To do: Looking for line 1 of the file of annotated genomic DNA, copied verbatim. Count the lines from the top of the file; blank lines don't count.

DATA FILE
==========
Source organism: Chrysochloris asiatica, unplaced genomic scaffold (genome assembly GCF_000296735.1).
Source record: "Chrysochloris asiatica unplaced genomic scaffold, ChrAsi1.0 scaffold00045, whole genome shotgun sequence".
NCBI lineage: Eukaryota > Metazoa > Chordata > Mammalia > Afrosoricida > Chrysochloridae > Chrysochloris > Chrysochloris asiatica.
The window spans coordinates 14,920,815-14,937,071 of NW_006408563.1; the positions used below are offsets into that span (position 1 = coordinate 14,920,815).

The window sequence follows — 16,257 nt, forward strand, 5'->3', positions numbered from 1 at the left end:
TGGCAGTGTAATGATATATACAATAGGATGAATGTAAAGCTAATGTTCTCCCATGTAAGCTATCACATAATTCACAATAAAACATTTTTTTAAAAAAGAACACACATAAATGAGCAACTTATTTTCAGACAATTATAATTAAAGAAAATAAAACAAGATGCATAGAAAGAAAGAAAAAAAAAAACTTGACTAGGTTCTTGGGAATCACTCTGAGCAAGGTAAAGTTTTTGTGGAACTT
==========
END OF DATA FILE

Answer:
Source organism: Chrysochloris asiatica, unplaced genomic scaffold (genome assembly GCF_000296735.1).